During step 3 in the planning process, the planning team specifies strategic issues or questions that the organization should address, and then prioritizes those issues or questions. If members of the planning team do not agree on general directions and organizational goals, they should take a more in-depth look at issues so they can make critical choices. A good place to start, says McKay, is to identify and prioritize strategic issues that emerged from the market research and environment scan.

The planning team should emerge from step 3 with a set of high-priority strategic issues that would be discussed during a joint board-staff retreat, says McKay. The process of reaching consensus on these elements will differ from one organization to the next. Workgroups may draft specific language for the values, mission and vision statements.

The strategic planning committee may refine that language before it is brought to the board for approval. This vision is often developed after the planning team has discussed a vision for the outside community, because a shared vision of the organization can be dependent on a shared vision of what the outside community should become. The planning committee might describe a broad vision for the organization that address its mix of programs, reputation, signature initiatives or key accomplishments, says McKay.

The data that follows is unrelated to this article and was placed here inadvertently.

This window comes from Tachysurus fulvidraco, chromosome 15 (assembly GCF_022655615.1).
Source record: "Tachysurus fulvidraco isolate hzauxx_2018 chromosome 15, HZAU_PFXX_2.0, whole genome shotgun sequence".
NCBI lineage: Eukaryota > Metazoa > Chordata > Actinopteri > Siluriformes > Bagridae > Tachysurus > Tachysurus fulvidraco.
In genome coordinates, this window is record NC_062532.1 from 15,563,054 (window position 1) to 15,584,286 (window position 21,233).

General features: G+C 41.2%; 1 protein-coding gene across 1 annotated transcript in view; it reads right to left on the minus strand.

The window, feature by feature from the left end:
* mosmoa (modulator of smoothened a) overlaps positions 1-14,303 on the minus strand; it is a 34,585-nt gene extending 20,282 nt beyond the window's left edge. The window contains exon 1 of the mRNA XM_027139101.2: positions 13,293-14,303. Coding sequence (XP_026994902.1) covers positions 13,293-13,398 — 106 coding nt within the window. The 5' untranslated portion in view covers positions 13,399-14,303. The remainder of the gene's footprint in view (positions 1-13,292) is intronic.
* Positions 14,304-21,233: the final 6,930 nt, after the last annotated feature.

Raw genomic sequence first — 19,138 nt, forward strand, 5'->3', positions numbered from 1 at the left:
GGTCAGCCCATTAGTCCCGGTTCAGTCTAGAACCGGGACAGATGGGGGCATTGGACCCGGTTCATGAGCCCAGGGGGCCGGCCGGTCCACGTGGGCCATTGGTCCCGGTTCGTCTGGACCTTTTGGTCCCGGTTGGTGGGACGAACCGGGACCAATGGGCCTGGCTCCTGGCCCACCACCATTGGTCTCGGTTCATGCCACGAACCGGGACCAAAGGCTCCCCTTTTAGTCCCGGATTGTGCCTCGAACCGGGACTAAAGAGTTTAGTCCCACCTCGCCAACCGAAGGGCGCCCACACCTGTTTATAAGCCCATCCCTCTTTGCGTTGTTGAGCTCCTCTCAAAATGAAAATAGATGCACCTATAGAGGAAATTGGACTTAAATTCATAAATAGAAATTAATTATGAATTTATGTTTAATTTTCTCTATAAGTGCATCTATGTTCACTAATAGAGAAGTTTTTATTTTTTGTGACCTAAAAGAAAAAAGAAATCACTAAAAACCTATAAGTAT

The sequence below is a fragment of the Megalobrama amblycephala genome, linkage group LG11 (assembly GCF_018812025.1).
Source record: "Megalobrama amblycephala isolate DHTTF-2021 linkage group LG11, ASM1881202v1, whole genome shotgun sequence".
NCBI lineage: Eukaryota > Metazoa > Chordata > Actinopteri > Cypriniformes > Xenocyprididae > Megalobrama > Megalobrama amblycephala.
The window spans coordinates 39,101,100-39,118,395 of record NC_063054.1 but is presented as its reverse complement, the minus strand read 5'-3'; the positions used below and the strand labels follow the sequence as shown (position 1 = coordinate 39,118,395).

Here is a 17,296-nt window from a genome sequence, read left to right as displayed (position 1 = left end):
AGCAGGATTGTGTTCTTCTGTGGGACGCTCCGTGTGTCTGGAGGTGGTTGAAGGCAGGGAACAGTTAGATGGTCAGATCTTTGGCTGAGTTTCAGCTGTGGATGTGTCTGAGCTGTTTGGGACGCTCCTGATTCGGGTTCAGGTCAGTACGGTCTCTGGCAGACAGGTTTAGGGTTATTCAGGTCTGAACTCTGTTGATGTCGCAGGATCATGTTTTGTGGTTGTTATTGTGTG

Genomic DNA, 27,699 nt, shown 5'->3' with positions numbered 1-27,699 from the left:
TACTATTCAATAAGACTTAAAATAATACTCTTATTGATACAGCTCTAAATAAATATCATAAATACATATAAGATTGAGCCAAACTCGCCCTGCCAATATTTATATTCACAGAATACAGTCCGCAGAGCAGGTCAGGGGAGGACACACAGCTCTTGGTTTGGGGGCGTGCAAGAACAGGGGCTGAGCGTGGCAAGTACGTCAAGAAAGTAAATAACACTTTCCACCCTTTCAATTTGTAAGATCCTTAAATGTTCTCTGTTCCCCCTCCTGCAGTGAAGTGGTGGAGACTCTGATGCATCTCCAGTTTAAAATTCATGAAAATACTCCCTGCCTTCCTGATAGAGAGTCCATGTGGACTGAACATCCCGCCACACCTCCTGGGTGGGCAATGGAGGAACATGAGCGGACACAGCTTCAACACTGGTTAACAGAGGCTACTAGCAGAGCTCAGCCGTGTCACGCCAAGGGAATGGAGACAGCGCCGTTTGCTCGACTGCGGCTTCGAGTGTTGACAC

Alternatively, the organizational vision might be more specific. McKay suggests myriad techniques that planning teams can use to arrive at a shared vision. Alternatively, individuals could complete a formal worksheet indicating where they see the organization in 5 years. Or, it could ask questions about specific organizational characteristics like budget, staff composition, or desired technologies and IT infrastructure. The full group would use the responses to reach consensus on a shared vision. The development of a shared vision is usually best done with both board and staff involvement.